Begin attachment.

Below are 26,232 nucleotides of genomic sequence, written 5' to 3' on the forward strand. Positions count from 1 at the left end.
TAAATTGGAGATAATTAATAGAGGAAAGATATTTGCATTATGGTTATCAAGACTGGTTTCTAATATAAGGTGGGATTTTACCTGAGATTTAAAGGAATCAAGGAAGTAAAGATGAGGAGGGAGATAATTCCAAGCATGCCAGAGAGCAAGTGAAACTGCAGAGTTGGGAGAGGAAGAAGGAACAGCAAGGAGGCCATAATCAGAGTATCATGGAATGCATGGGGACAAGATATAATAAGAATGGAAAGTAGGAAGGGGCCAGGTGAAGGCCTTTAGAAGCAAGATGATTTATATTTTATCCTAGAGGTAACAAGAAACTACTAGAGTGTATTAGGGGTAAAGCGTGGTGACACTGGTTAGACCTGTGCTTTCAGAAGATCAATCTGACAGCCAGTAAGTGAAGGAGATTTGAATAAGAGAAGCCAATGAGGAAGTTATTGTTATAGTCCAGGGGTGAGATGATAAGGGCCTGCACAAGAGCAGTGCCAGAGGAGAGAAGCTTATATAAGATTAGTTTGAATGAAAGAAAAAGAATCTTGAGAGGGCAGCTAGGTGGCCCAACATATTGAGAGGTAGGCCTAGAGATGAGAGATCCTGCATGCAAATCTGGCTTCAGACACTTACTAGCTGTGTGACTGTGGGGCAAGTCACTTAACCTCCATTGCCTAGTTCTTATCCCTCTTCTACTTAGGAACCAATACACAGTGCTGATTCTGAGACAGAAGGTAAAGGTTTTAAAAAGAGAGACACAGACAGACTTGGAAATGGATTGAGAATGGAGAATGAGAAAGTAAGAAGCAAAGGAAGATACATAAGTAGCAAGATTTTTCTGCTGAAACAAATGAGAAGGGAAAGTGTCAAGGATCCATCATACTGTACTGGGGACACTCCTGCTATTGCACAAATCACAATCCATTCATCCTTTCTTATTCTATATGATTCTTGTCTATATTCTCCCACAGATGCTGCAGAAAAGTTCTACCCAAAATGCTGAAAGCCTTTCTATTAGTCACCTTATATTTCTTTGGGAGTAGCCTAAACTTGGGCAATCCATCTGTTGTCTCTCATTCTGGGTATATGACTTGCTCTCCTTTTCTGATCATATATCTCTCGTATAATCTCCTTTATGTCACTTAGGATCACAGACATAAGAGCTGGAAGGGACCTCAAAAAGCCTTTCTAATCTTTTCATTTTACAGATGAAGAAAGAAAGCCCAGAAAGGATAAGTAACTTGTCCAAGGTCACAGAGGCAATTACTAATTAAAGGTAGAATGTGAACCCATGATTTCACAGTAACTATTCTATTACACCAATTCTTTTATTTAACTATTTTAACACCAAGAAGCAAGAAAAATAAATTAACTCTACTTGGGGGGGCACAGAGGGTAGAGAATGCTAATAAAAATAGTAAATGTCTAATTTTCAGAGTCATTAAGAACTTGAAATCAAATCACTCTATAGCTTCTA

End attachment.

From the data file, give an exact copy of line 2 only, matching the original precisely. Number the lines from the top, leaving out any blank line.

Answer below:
TAAATTGGAGATAATTAATAGAGGAAAGATATTTGCATTATGGTTATCAAGACTGGTTTCTAATATAAGGTGGGATTTTACCTGAGATTTAAAGGAATCAAGGAAGTAAAGATGAGGAGGGAGATAATTCCAAGCATGCCAGAGAGCAAGTGAAACTGCAGAGTTGGGAGAGGAAGAAGGAACAGCAAGGAGGCCATAATCAGAGTATCATGGAATGCATGGGGACAAGATATAATAAGAATGGAAAGTAGGAAGGGGCCAGGTGAAGGCCTTTAGAAGCAAGATGATTTATATTTTATCCTAGAGGTAACAAGAAACTACTAGAGTGTATTAGGGGTAAAGCGTGGTGACACTGGTTAGACCTGTGCTTTCAGAAGATCAATCTGACAGCCAGTAAGTGAAGGAGATTTGAATAAGAGAAGCCAATGAGGAAGTTATTGTTATAGTCCAGGGGTGAGATGATAAGGGCCTGCACAAGAGCAGTGCCAGAGGAGAGAAGCTTATATAAGATTAGTTTGAATGAAAGAAAAAGAATCTTGAGAGGGCAGCTAGGTGGCCCAACATATTGAGAGGTAGGCCTAGAGATGAGAGATCCTGCATGCAAATCTGGCTTCAGACACTTACTAGCTGTGTGACTGTGGGGCAAGTCACTTAACCTCCATTGCCTAGTTCTTATCCCTCTTCTACTTAGGAACCAATACACAGTGCTGATTCTGAGACAGAAGGTAAAGGTTTTAAAAAGAGAGACACAGACAGACTTGGAAATGGATTGAGAATGGAGAATGAGAAAGTAAGAAGCAAAGGAAGATACATAAGTAGCAAGATTTTTCTGCTGAAACAAATGAGAAGGGAAAGTGTCAAGGATCCATCATACTGTACTGGGGACACTCCTGCTATTGCACAAATCACAATCCATTCATCCTTTCTTATTCTATATGATTCTTGTCTATATTCTCCCACAGATGCTGCAGAAAAGTTCTACCCAAAATGCTGAAAGCCTTTCTATTAGTCACCTTATATTTCTTTGGGAGTAGCCTAAACTTGGGCAATCCATCTGTTGTCTCTCATTCTGGGTATATGACTTGCTCTCCTTTTCTGATCATATATCTCTCGTATAATCTCCTTTATGTCACTTAGGATCACAGACATAAGAGCTGGAAGGGACCTCAAAAAGCCTTTCTAATCTTTTCATTTTACAGATGAAGAAAGAAAGCCCAGAAAGGATAAGTAACTTGTCCAAGGTCACAGAGGCAATTACTAATTAAAGGTAGAATGTGAACCCATGATTTCACAGTAACTATTCTATTACACCAATTCTTTTATTTAACTATTTTAACACCAAGAAGCAAGAAAAATAAATTAACTCTACTTGGGGGGGCACAGAGGGTAGAGAATGCTAATAAAAATAGTAAATGTCTAATTTTCAGAGTCATTAAGAACTTGAAATCAAATCACTCTATAGCTTCTA